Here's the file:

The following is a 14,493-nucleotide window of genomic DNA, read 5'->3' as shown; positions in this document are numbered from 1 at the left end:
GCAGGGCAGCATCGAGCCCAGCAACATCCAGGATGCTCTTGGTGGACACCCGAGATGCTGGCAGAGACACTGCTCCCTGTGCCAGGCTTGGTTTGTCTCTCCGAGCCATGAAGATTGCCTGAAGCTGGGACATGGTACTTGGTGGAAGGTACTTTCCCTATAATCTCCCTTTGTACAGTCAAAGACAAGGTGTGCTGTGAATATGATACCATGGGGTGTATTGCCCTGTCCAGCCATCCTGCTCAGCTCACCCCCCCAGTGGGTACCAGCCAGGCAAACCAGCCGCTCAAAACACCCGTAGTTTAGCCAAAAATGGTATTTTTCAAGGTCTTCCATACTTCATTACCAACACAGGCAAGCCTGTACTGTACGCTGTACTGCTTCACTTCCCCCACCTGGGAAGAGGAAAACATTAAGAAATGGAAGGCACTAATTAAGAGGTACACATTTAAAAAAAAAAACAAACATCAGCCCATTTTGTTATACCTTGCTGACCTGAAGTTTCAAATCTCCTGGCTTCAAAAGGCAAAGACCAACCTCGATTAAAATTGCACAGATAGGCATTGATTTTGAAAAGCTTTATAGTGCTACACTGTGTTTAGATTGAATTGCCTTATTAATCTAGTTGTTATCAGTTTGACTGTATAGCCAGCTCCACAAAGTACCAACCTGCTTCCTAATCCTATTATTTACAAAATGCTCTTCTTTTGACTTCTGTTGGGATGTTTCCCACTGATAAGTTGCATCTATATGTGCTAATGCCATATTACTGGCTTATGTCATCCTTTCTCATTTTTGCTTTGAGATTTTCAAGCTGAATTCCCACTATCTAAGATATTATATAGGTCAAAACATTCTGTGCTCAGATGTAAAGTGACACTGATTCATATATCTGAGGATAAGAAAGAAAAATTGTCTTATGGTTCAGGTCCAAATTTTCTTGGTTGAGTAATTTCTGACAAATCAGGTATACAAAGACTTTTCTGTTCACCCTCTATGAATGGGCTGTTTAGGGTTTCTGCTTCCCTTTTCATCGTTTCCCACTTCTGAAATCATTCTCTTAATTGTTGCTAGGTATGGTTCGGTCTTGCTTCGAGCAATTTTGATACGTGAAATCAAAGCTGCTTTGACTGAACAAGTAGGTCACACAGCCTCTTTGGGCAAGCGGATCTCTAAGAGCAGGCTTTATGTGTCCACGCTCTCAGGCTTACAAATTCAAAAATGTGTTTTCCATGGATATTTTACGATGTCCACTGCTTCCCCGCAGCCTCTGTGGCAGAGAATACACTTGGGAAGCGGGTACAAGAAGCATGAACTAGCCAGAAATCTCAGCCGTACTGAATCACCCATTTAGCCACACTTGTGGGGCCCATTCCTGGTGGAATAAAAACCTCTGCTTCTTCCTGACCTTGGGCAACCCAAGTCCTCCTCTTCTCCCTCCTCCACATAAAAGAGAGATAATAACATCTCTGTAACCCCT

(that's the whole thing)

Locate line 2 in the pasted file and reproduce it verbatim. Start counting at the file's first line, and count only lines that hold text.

GCAGGGCAGCATCGAGCCCAGCAACATCCAGGATGCTCTTGGTGGACACCCGAGATGCTGGCAGAGACACTGCTCCCTGTGCCAGGCTTGGTTTGTCTCTCCGAGCCATGAAGATTGCCTGAAGCTGGGACATGGTACTTGGTGGAAGGTACTTTCCCTATAATCTCCCTTTGTACAGTCAAAGACAAGGTGTGCTGTGAATATGATACCATGGGGTGTATTGCCCTGTCCAGCCATCCTGCTCAGCTCACCCCCCCAGTGGGTACCAGCCAGGCAAACCAGCCGCTCAAAACACCCGTAGTTTAGCCAAAAATGGTATTTTTCAAGGTCTTCCATACTTCATTACCAACACAGGCAAGCCTGTACTGTACGCTGTACTGCTTCACTTCCCCCACCTGGGAAGAGGAAAACATTAAGAAATGGAAGGCACTAATTAAGAGGTACACATTTAAAAAAAAAAACAAACATCAGCCCATTTTGTTATACCTTGCTGACCTGAAGTTTCAAATCTCCTGGCTTCAAAAGGCAAAGACCAACCTCGATTAAAATTGCACAGATAGGCATTGATTTTGAAAAGCTTTATAGTGCTACACTGTGTTTAGATTGAATTGCCTTATTAATCTAGTTGTTATCAGTTTGACTGTATAGCCAGCTCCACAAAGTACCAACCTGCTTCCTAATCCTATTATTTACAAAATGCTCTTCTTTTGACTTCTGTTGGGATGTTTCCCACTGATAAGTTGCATCTATATGTGCTAATGCCATATTACTGGCTTATGTCATCCTTTCTCATTTTTGCTTTGAGATTTTCAAGCTGAATTCCCACTATCTAAGATATTATATAGGTCAAAACATTCTGTGCTCAGATGTAAAGTGACACTGATTCATATATCTGAGGATAAGAAAGAAAAATTGTCTTATGGTTCAGGTCCAAATTTTCTTGGTTGAGTAATTTCTGACAAATCAGGTATACAAAGACTTTTCTGTTCACCCTCTATGAATGGGCTGTTTAGGGTTTCTGCTTCCCTTTTCATCGTTTCCCACTTCTGAAATCATTCTCTTAATTGTTGCTAGGTATGGTTCGGTCTTGCTTCGAGCAATTTTGATACGTGAAATCAAAGCTGCTTTGACTGAACAAGTAGGTCACACAGCCTCTTTGGGCAAGCGGATCTCTAAGAGCAGGCTTTATGTGTCCACGCTCTCAGGCTTACAAATTCAAAAATGTGTTTTCCATGGATATTTTACGATGTCCACTGCTTCCCCGCAGCCTCTGTGGCAGAGAATACACTTGGGAAGCGGGTACAAGAAGCATGAACTAGCCAGAAATCTCAGCCGTACTGAATCACCCATTTAGCCACACTTGTGGGGCCCATTCCTGGTGGAATAAAAACCTCTGCTTCTTCCTGACCTTGGGCAACCCAAGTCCTCCTCTTCTCCCTCCTCCACATAAAAGAGAGATAATAACATCTCTGTAACCCCT